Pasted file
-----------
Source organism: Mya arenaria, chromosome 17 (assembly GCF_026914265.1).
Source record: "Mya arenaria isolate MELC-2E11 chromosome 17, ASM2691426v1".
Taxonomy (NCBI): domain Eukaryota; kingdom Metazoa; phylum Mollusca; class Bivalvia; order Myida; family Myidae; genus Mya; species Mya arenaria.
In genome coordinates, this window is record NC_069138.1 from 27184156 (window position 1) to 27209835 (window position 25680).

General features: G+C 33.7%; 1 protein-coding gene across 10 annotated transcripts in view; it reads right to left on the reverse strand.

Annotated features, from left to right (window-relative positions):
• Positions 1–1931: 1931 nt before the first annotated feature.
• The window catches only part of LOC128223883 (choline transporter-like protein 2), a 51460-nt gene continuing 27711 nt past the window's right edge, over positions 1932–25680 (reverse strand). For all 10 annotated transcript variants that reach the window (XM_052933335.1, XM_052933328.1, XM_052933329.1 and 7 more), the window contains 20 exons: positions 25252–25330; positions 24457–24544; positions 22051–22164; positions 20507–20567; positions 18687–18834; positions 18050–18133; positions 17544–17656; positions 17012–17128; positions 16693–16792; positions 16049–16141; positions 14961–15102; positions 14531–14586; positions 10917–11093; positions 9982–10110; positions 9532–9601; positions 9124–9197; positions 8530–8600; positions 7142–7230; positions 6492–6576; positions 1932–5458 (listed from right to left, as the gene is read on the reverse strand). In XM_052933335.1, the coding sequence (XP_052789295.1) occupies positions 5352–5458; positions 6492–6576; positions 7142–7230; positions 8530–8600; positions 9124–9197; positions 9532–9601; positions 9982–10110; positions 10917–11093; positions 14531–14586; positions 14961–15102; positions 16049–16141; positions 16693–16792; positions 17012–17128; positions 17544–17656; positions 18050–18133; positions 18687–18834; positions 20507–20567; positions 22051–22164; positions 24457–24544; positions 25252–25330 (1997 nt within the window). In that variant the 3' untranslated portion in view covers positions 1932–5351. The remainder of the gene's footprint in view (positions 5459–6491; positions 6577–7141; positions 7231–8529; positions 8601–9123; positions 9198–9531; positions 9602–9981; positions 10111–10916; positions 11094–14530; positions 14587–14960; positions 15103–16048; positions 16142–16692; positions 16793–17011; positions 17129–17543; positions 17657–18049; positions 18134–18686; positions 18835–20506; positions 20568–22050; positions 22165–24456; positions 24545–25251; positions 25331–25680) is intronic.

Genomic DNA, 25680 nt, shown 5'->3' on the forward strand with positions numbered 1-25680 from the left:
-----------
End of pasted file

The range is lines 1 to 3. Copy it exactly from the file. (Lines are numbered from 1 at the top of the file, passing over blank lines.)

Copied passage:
Source organism: Mya arenaria, chromosome 17 (assembly GCF_026914265.1).
Source record: "Mya arenaria isolate MELC-2E11 chromosome 17, ASM2691426v1".
Taxonomy (NCBI): domain Eukaryota; kingdom Metazoa; phylum Mollusca; class Bivalvia; order Myida; family Myidae; genus Mya; species Mya arenaria.